As the vegetative restart approaches, olive farmers and producers in Italy are preparing for the challenges of unpredictable climate extremes.
Most of central and northern Italy increased olive oil production in the 2022/23 crop year, while the south experienced a drop.
Puglia, Sicilia and Calabria, which usually contribute a significant share of the national output, suffered from an ‘off-year’ in the olive trees’ natural alternate bearing cycle and a series of weather-related issues.
The last olive oil crop year was complex, and nevertheless, over the past years, we have become aware that challenging harvests are no longer the exception but the rule.
Since the first phenological phases, olive groves across the country have been affected by a lack of rain. Some areas were also hit by late frosts, which hindered flowering and fruit setting and led to several cases of fruit drop, according to the Institute of Services for the Agricultural and Food Market (Ismea). Then, the prolonged drought and very high temperatures hindered vegetative development.
As the olive trees’ vegetative restart approaches in the Northern Hemisphere, Italian producers are taking stock of the current situation and looking at the challenges ahead.See Also:2022 Harvest Updates
“Last summer will be remembered as one of the hottest,” Tuscan producer Matteo Frescobaldi told Olive Oil Times.
“We had many days full of sunshine, and our plants partly benefited from this condition, which led to an excellent fruit setting in early June,” he added. “However, the scarcity of precipitation that lasted through July gave rise to serious concern.”
According to LaMMA (the Environmental Monitoring and Modeling Laboratory for Sustainable Development), a cooperative effort between Tuscany and the Italian National Research Council, five heat waves were recorded in Florence during the summer of 2022, the longest of which lasted for 15 days, from July 14 to 28.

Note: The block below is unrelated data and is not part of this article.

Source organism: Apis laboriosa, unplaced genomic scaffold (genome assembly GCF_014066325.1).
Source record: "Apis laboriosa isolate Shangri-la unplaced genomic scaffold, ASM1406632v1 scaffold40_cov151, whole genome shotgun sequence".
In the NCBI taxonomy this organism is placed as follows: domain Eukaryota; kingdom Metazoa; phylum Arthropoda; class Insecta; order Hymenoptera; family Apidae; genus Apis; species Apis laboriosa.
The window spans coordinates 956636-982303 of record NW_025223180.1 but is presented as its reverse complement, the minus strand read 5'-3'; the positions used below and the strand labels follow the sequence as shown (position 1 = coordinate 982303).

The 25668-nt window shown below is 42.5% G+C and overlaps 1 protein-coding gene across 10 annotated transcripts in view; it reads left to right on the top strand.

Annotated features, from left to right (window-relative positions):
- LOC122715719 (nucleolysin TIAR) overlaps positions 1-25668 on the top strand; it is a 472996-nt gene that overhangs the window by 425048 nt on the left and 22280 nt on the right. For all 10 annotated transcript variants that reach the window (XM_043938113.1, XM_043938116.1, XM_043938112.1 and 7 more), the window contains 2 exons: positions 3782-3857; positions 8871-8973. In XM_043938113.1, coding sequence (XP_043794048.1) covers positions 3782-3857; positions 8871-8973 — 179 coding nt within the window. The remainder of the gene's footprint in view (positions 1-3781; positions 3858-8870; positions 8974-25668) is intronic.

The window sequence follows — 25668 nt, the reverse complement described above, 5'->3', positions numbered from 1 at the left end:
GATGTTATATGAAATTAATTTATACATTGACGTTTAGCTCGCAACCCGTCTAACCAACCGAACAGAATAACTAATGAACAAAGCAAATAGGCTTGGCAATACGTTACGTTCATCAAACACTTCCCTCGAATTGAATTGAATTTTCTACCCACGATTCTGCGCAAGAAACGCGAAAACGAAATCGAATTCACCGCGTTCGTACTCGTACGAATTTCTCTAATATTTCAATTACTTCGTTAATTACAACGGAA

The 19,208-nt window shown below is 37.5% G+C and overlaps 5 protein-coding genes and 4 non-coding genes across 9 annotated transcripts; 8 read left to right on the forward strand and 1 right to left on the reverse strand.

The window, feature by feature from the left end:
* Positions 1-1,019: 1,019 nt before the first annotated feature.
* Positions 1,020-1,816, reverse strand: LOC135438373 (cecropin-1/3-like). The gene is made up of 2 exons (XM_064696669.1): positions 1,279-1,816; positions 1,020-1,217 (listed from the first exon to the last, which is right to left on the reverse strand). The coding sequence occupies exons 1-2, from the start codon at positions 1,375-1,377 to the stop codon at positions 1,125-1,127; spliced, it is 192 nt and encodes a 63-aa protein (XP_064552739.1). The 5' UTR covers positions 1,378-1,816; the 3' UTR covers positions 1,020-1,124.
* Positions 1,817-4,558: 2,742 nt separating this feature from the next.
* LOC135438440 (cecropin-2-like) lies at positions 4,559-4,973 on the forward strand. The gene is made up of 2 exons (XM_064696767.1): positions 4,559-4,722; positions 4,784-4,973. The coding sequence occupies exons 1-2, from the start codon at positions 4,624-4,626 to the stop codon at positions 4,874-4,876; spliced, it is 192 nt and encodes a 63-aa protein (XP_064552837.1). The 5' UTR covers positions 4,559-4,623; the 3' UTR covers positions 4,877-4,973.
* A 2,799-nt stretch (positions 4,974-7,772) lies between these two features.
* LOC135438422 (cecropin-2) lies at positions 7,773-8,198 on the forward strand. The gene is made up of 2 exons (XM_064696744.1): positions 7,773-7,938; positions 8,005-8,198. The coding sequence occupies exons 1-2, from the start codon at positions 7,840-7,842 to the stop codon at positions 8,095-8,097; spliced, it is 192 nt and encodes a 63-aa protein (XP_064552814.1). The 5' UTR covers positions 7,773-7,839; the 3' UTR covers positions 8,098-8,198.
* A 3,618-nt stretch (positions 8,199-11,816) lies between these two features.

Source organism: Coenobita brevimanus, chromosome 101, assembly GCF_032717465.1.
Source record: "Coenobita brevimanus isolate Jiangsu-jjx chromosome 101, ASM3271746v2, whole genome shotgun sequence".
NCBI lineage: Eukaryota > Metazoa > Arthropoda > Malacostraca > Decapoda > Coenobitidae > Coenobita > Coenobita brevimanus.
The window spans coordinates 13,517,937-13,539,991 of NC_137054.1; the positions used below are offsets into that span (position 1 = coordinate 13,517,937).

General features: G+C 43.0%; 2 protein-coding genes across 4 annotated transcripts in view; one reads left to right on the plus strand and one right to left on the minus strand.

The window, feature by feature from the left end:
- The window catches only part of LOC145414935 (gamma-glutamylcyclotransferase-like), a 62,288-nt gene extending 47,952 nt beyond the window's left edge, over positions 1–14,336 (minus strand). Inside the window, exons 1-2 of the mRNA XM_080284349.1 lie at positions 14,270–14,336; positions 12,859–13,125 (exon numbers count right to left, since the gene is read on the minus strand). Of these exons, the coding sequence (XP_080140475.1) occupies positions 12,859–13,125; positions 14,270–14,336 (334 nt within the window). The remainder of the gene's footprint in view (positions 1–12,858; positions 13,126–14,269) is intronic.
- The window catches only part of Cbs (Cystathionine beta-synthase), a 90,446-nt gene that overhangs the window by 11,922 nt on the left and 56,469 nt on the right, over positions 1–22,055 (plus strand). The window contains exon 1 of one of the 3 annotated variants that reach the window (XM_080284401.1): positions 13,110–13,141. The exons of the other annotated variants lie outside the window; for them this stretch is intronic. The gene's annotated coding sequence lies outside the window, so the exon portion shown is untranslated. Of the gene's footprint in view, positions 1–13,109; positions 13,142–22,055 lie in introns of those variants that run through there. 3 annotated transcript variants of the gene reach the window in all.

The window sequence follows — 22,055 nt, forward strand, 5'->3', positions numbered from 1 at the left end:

On June 27, the synoptic weather station of Florence Peretola, located in the north of the city, recorded a temperature of 41 °C, the highest value ever recorded by the station in June.
Furthermore, the European Union’s Copernicus Climate Change Service said the summer of 2022 was the hottest on record in Europe. However, it was Italy’s second hottest after the summer of 2003.
“The last olive oil crop year was complex, and nevertheless, over the past years, we have become aware that challenging harvests are no longer the exception but the rule,” said Angelo Bo, an agronomist.
“In Tuscany, until mid-August, heat and drought made us fear the worst for the health of the plants and fruits, but eventually, thanks to the rain that fell in the second half of the month, the trees managed to recover and reach what we might define as an optimal development,” he added.
According to LaMMA, summer precipitation in Tuscany was only slightly below average (with a rain deficit of 19 percent). Still, it rained very little in June and July, which recorded a deficit of 75 and 60 percent, respectively. Instead, the rain was concentrated in August, which recorded values well above average (80 percent).
“The rains that arrived in late August were a real godsend,” Frescobaldi said. “They allowed the plants to rehydrate in the crucial early phase of the oil accumulation process in the fruits.”
Then, the temperatures started to drop in the Florentine hills between September and October, resulting in a substantial temperature difference between day and night.
“This factor has favored a good development of the organoleptic properties that characterize the great oils of central Tuscany,” said Frescobaldi, who started the harvest smoothly in early October as usual.
However, this was not so for many growers in the south, who had to plan to stave off the adverse impact of a warm, humid climate.
Nevertheless, according to Ismea, many producers managed to obtain extra virgin olive oil with a higher level of quality than it would be under normal conditions despite these setbacks.